Friday, February 08, 2008

The Biofuel Myth

We've been sold the line that biofuels hold the promise of great GHG emission cuts. Maybe not. In fact, dirty old fossil fuel that biofuel is supposed to replace may actually be less harmful. From the New York Times:

Almost all biofuels used today cause more greenhouse gas emissions than conventional fuels if the full emissions costs of producing these “green” fuels are taken into account, two studies being published Thursday have concluded.

The benefits of biofuels have come under increasing attack in recent months, as scientists took a closer look at the global environmental cost of their production. These latest studies, published in the prestigious journal Science, are likely to add to the controversy.

The destruction of natural ecosystems — whether rain forest in the tropics or grasslands in South America — not only releases greenhouse gases into the atmosphere when they are burned and plowed, but also deprives the planet of natural sponges to absorb carbon emissions. Cropland also absorbs far less carbon than the rain forests or even scrubland that it replaces.

Together the two studies offer sweeping conclusions: It does not matter if it is rain forest or scrubland that is cleared, the greenhouse gas contribution is significant. More important, they discovered that, taken globally, the production of almost all biofuels resulted, directly or indirectly, intentionally or not, in new lands being cleared, either for food or fuel.

“When you take this into account, most of the biofuel that people are using or planning to use would probably increase greenhouse gasses substantially,” said Timothy Searchinger, lead author of one of the studies and a researcher in environment and economics at Princeton University. “Previously there’s been an accounting error: land use change has been left out of prior analysis.”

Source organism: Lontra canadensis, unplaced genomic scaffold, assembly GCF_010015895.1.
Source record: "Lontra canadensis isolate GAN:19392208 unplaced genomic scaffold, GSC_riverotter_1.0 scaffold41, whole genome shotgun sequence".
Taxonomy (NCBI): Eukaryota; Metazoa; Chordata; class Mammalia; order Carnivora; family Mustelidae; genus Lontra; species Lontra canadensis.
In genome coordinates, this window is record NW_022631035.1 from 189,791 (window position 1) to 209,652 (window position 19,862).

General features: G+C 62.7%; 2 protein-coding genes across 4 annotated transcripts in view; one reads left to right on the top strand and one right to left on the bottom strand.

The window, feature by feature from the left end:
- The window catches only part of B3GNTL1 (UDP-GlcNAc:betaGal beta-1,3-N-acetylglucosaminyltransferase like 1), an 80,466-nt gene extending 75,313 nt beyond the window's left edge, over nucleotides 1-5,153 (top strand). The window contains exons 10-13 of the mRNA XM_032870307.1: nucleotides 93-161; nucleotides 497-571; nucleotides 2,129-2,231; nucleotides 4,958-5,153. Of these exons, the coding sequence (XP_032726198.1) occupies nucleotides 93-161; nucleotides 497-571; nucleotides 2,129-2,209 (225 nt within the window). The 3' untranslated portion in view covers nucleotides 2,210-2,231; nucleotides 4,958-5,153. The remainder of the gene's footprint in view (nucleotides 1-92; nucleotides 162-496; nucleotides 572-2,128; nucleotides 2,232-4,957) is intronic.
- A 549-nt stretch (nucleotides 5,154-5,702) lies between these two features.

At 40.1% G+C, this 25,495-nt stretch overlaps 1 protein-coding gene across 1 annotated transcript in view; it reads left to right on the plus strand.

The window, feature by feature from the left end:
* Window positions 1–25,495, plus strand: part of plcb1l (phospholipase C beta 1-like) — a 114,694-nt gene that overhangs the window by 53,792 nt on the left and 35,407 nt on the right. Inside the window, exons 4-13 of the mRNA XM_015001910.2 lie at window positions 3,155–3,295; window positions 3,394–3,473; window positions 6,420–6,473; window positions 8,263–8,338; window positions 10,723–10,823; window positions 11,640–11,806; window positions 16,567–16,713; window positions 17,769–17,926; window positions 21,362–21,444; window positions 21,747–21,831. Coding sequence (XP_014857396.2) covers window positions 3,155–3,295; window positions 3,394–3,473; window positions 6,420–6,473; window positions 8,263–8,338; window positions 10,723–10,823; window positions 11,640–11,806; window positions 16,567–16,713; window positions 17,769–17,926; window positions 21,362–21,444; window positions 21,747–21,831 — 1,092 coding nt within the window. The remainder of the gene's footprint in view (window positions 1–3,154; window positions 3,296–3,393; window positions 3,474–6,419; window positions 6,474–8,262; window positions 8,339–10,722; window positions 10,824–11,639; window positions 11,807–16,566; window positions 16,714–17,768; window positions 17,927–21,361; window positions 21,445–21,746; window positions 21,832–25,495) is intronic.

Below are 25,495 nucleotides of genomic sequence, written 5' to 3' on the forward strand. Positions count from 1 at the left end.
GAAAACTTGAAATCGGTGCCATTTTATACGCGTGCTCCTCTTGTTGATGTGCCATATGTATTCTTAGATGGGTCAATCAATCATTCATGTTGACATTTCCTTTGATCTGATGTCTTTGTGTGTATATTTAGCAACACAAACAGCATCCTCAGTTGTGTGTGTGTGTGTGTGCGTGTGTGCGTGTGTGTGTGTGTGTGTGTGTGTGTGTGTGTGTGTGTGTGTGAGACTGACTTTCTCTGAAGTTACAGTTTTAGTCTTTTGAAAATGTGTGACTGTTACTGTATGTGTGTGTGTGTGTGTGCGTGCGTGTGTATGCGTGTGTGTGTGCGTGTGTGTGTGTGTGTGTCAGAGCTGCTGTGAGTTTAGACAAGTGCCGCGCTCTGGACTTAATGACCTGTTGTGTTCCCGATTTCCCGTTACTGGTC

JimBobby said...

Whooee! Right as rain. Mound. Mostly, anyways. I think there's an argument to be made for biodiesel manufactured from waste vegetation and used cooking oil.

When we grow crops specifically for fuel, the net GHG reduction is nil or worse. The big legislation mandating ethanol was steered through in the US by big commodities brokers -- ADM, Monsanto, DeKalb, etc.

Besides being ineffective vis-a-vis GHG's, the production of fuel from corn and other crops has the effect of raising food prices.

We need to guard against throwing out the baby with the bath water, though. When "green" initiatives turn out to be less than green, some people will say it's hopeless or that all green efforts are a scam.


The Mound of Sound said...

You may be right, JB, when it comes to switchgrass or lumber mill waste cellulose - sources that aren't tied to cultivation. Yet the big money seems to be looking to ventures in cane and corn and palm oil.

WesternGrit said...

My restaurant is part of a biodiesel program. This is a "clean" program, and no "new cultivation" is necessary to produce the product. We send them a couple of barrels of oil a month for purification. The next time you smell a VW Jetta Diesel cruisin' by, smelling like fries, it may well be one of "ours'"... Cheers!

The Mound of Sound said...

I hear you WG. It's good to see a product that companies used to charge to haul away being usefully recycled. What sort of deal do they offer the restaurant per barrel or do they just haul it away free?